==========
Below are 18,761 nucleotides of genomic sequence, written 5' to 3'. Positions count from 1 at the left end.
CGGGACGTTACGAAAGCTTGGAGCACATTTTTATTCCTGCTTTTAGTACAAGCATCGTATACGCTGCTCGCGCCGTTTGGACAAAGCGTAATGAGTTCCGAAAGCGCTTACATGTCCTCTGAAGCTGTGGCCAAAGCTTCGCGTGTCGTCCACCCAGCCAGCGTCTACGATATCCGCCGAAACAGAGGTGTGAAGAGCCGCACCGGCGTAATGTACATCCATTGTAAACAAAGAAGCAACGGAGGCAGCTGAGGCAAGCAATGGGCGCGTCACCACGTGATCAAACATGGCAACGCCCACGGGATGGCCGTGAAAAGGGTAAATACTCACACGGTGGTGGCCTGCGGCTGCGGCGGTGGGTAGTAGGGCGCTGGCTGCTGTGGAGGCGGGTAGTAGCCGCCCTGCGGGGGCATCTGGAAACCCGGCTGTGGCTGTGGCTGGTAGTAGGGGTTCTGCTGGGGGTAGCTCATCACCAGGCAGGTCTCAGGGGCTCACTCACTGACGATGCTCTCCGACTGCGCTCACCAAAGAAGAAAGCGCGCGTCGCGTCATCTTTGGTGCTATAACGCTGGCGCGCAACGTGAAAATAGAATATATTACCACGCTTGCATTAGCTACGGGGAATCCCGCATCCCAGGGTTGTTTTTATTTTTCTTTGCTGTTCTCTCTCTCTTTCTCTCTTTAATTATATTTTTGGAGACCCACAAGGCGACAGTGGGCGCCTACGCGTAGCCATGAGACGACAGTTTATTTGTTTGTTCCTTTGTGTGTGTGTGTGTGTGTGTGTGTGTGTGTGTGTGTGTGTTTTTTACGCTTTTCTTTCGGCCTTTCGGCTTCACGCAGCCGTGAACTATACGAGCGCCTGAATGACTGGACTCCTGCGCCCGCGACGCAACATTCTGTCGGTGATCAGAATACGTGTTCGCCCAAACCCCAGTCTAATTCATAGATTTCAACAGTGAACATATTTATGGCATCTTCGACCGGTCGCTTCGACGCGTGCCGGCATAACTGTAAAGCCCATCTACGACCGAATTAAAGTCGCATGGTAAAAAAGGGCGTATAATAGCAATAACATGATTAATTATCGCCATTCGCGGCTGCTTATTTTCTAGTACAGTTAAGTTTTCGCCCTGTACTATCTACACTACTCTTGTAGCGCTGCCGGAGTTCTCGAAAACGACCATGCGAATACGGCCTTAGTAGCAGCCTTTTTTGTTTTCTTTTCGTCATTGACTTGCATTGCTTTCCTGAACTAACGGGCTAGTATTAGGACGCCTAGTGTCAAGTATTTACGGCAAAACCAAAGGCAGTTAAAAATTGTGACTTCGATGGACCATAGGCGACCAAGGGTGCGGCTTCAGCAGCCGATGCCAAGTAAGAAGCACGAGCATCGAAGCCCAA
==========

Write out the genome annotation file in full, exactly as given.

Below are 18,761 nucleotides of genomic sequence, written 5' to 3'. Positions count from 1 at the left end.
CGGGACGTTACGAAAGCTTGGAGCACATTTTTATTCCTGCTTTTAGTACAAGCATCGTATACGCTGCTCGCGCCGTTTGGACAAAGCGTAATGAGTTCCGAAAGCGCTTACATGTCCTCTGAAGCTGTGGCCAAAGCTTCGCGTGTCGTCCACCCAGCCAGCGTCTACGATATCCGCCGAAACAGAGGTGTGAAGAGCCGCACCGGCGTAATGTACATCCATTGTAAACAAAGAAGCAACGGAGGCAGCTGAGGCAAGCAATGGGCGCGTCACCACGTGATCAAACATGGCAACGCCCACGGGATGGCCGTGAAAAGGGTAAATACTCACACGGTGGTGGCCTGCGGCTGCGGCGGTGGGTAGTAGGGCGCTGGCTGCTGTGGAGGCGGGTAGTAGCCGCCCTGCGGGGGCATCTGGAAACCCGGCTGTGGCTGTGGCTGGTAGTAGGGGTTCTGCTGGGGGTAGCTCATCACCAGGCAGGTCTCAGGGGCTCACTCACTGACGATGCTCTCCGACTGCGCTCACCAAAGAAGAAAGCGCGCGTCGCGTCATCTTTGGTGCTATAACGCTGGCGCGCAACGTGAAAATAGAATATATTACCACGCTTGCATTAGCTACGGGGAATCCCGCATCCCAGGGTTGTTTTTATTTTTCTTTGCTGTTCTCTCTCTCTTTCTCTCTTTAATTATATTTTTGGAGACCCACAAGGCGACAGTGGGCGCCTACGCGTAGCCATGAGACGACAGTTTATTTGTTTGTTCCTTTGTGTGTGTGTGTGTGTGTGTGTGTGTGTGTGTGTGTGTGTTTTTTACGCTTTTCTTTCGGCCTTTCGGCTTCACGCAGCCGTGAACTATACGAGCGCCTGAATGACTGGACTCCTGCGCCCGCGACGCAACATTCTGTCGGTGATCAGAATACGTGTTCGCCCAAACCCCAGTCTAATTCATAGATTTCAACAGTGAACATATTTATGGCATCTTCGACCGGTCGCTTCGACGCGTGCCGGCATAACTGTAAAGCCCATCTACGACCGAATTAAAGTCGCATGGTAAAAAAGGGCGTATAATAGCAATAACATGATTAATTATCGCCATTCGCGGCTGCTTATTTTCTAGTACAGTTAAGTTTTCGCCCTGTACTATCTACACTACTCTTGTAGCGCTGCCGGAGTTCTCGAAAACGACCATGCGAATACGGCCTTAGTAGCAGCCTTTTTTGTTTTCTTTTCGTCATTGACTTGCATTGCTTTCCTGAACTAACGGGCTAGTATTAGGACGCCTAGTGTCAAGTATTTACGGCAAAACCAAAGGCAGTTAAAAATTGTGACTTCGATGGACCATAGGCGACCAAGGGTGCGGCTTCAGCAGCCGATGCCAAGTAAGAAGCACGAGCATCGAAGCCCAA